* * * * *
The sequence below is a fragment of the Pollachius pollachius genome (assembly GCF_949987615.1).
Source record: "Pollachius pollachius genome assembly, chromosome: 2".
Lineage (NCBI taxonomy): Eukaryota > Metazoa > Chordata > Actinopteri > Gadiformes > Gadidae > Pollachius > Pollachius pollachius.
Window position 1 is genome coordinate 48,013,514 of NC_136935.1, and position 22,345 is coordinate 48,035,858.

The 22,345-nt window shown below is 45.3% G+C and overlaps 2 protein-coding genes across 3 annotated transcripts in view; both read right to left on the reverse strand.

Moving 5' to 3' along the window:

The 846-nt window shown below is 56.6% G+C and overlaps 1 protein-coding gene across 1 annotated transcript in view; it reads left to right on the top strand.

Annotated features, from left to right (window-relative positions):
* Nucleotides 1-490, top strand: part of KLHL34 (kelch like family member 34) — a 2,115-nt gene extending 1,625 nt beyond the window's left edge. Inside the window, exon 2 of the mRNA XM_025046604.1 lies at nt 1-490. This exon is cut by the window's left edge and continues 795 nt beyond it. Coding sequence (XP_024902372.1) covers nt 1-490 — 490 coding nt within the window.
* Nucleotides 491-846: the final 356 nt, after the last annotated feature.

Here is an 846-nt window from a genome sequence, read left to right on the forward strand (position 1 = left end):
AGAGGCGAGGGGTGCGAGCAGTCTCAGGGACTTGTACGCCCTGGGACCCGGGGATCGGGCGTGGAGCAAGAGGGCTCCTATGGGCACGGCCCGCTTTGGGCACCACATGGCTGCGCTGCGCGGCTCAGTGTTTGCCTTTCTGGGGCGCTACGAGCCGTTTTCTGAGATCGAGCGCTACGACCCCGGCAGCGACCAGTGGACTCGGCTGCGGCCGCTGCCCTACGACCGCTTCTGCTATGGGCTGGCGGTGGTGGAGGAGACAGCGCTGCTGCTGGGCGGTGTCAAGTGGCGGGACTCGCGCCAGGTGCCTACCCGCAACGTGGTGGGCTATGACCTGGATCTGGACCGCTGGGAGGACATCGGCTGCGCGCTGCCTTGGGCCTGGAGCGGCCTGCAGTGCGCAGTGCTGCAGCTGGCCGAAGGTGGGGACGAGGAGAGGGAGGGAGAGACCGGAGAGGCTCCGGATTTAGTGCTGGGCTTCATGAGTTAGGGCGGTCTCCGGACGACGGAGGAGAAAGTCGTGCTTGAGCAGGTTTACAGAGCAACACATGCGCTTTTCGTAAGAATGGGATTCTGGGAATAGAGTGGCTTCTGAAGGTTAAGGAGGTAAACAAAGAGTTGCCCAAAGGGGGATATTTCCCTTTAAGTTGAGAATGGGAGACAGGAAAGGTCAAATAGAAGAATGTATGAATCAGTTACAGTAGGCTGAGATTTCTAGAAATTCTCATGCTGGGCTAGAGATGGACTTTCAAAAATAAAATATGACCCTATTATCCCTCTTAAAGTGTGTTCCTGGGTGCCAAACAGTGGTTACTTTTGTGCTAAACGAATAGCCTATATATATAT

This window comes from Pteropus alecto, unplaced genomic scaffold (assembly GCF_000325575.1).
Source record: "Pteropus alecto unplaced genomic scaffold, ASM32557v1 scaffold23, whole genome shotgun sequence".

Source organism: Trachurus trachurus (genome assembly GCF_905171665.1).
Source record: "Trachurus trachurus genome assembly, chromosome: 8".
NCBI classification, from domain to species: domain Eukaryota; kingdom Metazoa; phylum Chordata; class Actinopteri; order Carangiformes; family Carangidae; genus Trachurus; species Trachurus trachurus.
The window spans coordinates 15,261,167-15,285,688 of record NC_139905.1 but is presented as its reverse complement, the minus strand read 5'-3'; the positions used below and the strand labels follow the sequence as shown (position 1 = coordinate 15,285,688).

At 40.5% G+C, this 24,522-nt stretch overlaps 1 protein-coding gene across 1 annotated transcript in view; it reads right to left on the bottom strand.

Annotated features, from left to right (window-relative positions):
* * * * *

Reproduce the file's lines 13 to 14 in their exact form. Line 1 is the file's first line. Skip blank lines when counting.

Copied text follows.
This window comes from Pteropus alecto, unplaced genomic scaffold (assembly GCF_000325575.1).
Source record: "Pteropus alecto unplaced genomic scaffold, ASM32557v1 scaffold23, whole genome shotgun sequence".